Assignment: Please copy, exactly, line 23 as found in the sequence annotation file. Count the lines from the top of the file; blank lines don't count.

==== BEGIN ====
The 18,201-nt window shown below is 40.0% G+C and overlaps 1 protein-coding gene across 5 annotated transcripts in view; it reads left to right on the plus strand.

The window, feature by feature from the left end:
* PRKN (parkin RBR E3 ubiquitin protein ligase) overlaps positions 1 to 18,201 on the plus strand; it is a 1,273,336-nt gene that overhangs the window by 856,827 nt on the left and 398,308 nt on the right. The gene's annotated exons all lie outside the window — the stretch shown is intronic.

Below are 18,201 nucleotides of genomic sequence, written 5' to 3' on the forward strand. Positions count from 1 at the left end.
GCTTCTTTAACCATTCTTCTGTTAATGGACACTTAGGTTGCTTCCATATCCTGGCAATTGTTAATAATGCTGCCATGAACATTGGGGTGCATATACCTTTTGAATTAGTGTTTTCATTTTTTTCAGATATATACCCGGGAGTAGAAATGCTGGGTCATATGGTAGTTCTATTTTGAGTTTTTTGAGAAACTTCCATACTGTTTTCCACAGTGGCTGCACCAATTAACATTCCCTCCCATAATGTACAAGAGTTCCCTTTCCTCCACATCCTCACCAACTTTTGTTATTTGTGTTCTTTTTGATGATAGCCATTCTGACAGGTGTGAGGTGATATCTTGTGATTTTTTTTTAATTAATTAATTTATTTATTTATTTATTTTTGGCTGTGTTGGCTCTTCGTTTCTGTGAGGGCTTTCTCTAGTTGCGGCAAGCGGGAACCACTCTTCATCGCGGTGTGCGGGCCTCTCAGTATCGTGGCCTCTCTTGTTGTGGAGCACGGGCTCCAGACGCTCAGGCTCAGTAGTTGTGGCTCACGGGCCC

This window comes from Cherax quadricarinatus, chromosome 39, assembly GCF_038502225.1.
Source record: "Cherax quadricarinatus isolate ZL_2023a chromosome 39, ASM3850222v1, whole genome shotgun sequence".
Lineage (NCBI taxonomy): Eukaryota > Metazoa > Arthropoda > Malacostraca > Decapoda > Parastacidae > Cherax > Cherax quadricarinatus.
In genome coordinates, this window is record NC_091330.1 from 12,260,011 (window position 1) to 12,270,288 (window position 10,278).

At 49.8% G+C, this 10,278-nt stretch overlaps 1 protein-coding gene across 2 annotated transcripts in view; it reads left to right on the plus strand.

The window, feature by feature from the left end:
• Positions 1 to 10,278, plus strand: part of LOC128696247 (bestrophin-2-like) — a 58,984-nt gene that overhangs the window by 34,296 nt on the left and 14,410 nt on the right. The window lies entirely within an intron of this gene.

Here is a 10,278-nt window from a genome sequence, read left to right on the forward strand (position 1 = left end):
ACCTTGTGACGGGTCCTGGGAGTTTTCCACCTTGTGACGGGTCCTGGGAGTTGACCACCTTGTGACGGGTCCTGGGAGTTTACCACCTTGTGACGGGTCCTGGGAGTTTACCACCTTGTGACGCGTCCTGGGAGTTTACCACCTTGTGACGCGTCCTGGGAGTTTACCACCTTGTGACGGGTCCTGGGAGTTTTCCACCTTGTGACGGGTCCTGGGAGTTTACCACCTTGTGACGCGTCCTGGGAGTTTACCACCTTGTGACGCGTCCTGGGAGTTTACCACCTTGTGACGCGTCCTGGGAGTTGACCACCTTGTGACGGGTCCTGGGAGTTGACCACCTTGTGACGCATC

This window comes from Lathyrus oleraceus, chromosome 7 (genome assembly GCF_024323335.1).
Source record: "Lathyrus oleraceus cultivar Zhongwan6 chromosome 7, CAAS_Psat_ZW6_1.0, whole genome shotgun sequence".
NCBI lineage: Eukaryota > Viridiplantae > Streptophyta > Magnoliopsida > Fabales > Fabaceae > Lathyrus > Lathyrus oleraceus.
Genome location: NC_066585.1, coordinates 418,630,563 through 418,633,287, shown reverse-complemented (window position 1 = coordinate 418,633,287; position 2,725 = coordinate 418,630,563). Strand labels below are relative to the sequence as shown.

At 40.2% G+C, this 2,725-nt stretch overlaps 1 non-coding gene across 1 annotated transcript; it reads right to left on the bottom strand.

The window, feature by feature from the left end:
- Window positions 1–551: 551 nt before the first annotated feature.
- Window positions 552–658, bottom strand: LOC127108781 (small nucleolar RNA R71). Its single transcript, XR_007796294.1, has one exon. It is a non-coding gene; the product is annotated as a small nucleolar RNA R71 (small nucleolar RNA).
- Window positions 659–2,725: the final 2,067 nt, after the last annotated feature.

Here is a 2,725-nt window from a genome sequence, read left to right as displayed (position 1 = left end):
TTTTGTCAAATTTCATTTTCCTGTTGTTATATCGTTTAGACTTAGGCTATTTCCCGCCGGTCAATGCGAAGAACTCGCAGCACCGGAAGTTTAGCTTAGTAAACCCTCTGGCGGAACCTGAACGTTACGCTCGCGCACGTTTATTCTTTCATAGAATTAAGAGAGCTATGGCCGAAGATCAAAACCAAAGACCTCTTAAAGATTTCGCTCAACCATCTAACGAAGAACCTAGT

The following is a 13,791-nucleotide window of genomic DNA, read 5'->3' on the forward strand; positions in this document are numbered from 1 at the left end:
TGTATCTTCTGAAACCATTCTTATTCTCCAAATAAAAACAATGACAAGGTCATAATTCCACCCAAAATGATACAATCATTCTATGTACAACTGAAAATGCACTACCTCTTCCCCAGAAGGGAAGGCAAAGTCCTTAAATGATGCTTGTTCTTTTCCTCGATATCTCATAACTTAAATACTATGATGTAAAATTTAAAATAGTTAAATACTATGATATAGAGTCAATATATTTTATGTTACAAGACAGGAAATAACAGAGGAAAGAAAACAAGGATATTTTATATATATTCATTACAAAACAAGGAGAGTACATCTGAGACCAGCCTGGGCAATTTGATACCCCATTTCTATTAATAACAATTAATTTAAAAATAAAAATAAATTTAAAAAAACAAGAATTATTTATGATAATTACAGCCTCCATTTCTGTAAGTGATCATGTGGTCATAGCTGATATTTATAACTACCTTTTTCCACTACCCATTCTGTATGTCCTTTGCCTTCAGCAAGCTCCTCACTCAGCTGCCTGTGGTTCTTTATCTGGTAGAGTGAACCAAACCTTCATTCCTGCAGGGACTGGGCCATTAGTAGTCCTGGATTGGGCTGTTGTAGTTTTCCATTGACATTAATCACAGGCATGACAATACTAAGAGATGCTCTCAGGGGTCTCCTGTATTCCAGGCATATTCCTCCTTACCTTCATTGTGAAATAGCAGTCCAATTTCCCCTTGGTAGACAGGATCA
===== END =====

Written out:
- Window positions 659–2,725: the final 2,067 nt, after the last annotated feature.